Resection of the distal clavicle and disruption of the AC articulation creates the potential for another complication--abnormal postoperative motion. Blazar and colleagues studied 17 isolated distal clavicle patients (open and arthroscopic) and discovered that the average anterior plus posterior translation was 8.7 mm (range, 3 to 21 mm), which was significantly greater than the contralateral shoulders (mean, 3.2 mm; range, 1 to 6 mm). The amount of pain determined by a questionnaire, correlated with the amount of translation and showed that excessive anteroposterior instability of the distal clavicle can cause postoperative pain and lead to poor surgical outcomes. (40) In a cadaveric study, Miller and coworkers determined that there was no statistically significant difference in the anteroposterior translation between direct or indirect arthroscopic distal clavicle resections. (41) Other complications include underlying muscle injury, excessive bleeding, lateral clavicle fracture, and infection.


In summary, distal clavicle osteolysis is a unique disease most likely due to an overuse phenomenon. When activity modification and conservative treatment fails to provide relief in an active patient, distal clavicle resection has provided good results. In isolated DCO, there is scarcely any indication for an open procedure, while the superior and subacromial approaches have their pros and cons. The subacromial approach offers certain advantages, including: 1. assessing for other pathology or working through established portals if other pathology is already being addressed, 2. less injury to the capsule, and 3. no need for smaller instruments. Disadvantages include: 1. violating an area with potentially no pathology, 2. more portals, and 3. more bleeding and fluid extravasation. The merits of a direct approach should not be discounted.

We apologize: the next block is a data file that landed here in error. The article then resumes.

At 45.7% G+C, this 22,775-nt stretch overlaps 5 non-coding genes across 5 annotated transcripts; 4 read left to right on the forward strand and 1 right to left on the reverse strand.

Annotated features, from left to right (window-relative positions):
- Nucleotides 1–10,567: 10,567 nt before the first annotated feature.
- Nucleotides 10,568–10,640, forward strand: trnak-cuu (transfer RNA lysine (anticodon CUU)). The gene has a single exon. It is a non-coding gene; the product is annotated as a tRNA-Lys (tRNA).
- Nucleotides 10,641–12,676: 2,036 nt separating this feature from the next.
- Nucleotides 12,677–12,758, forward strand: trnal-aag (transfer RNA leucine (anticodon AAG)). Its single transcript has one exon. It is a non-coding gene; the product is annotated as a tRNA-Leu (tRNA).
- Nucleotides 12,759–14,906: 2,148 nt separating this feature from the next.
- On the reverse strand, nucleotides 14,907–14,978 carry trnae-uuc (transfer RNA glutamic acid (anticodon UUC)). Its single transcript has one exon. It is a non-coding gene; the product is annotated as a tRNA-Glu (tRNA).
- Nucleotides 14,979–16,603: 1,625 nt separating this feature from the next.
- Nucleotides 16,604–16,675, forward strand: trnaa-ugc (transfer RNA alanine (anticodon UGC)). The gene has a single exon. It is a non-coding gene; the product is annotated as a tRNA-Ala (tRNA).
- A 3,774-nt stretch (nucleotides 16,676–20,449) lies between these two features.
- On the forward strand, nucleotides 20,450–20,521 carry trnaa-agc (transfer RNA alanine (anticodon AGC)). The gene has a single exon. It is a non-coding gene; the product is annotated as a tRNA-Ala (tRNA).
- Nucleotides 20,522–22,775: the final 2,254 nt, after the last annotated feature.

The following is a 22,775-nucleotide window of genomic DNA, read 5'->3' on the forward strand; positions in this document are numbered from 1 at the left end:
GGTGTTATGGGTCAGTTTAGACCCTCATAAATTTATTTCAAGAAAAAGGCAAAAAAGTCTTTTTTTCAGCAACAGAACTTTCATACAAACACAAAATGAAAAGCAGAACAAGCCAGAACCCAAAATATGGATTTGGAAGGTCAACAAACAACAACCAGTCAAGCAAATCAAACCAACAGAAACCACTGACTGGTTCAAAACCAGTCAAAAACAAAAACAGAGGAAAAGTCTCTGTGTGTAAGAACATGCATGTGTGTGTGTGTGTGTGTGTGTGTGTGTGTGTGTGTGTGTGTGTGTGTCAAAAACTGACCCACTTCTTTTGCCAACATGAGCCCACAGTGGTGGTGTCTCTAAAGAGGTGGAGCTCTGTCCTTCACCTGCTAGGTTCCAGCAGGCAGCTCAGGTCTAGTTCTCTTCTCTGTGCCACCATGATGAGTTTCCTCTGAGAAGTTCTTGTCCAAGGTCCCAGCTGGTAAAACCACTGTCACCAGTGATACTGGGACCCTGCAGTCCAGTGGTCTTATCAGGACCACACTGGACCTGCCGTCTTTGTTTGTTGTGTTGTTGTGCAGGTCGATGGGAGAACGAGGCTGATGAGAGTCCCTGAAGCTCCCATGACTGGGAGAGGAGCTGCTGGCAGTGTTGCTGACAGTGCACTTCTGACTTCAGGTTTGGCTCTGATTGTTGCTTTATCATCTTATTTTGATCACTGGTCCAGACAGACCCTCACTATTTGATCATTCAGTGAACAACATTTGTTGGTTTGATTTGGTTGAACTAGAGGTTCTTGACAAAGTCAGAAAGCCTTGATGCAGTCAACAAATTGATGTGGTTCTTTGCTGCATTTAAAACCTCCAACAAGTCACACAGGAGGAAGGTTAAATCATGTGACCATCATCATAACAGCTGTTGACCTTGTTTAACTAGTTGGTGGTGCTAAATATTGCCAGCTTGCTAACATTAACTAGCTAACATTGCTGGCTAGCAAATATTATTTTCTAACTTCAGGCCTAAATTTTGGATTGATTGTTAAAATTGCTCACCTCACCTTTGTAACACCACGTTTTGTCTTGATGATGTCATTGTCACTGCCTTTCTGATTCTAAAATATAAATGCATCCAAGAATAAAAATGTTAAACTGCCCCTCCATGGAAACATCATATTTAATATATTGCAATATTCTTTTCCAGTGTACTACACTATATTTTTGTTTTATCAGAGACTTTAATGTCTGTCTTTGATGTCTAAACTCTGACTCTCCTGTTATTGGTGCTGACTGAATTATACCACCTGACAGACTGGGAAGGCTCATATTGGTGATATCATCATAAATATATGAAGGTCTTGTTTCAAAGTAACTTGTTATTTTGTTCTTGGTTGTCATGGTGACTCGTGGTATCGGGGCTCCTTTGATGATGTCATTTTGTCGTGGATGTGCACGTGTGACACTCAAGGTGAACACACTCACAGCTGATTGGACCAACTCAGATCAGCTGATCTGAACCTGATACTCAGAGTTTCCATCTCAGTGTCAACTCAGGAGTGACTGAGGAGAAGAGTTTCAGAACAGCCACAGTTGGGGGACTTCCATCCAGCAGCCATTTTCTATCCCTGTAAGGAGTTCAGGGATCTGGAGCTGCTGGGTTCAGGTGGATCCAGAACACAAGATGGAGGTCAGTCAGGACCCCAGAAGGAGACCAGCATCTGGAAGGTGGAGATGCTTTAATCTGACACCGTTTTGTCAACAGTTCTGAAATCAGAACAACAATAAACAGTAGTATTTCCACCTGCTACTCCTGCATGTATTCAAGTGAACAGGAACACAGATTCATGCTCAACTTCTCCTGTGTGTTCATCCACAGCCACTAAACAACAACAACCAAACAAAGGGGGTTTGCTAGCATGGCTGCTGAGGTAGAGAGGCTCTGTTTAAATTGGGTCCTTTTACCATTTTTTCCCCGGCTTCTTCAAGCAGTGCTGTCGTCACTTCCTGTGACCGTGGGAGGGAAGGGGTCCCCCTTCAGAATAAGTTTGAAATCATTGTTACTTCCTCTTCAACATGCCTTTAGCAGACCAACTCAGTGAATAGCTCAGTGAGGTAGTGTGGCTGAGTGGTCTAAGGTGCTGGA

Disclosure Statement

None of the authors have a financial or proprietary interest in the subject matter or materials discussed, including, but not limited to, employment, consultancies, stock ownership, honoraria, and paid expert testimony.


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Ran Schwarzkopf, M.D., M.Sc., Charbel Ishak, M.D., Michael Elman, M.D., Jonathan Gelber, M.D., David N. Strauss, M.D., and Laith M. Jazrawi, M.D.

Ran Schwarzkopf, M.D., M.Sc., is a Resident in the Department of Orthopaedic Surgery, NYU Hospital for Joint Diseases. Charbel Ishak, M.D., is a Research Physician, Musculoskeletal Research Center, Department of Orthopaedic Surgery, NYU Hospital for Joint Diseases. Michael Elman, M.D., was a Resident from the Department of Orthopaedic Surgery, Downstate Medical Center, Brooklyn, New York. Jonathan Gelber, M.D., was a Research Physician, Department of Orthopaedic Surgery, NYU Hospital for Joint Diseases. David N. Strauss, M.D., was a Fellow in the Department of Radiology, NYU Hospital for Joint Diseases. Laith M. Jazrawi, M.D., is Assistant Professor, New York University School of Medicine, and from the Divisions of Shoulder and Elbow Surgery and Sports Medicine, Department of Orthopaedic Surgery, NYU Hospital for Joint Diseases, NYU Medical Center, New York, New York.

Correspondence: Laith M. Jazrawi M.D., Hospital for Joint Diseases Department of Orthopaedic Surgery, Suite 1402, 301 East 17th Street, New York, New York 10003; laith.jazrawi@nyumc.org.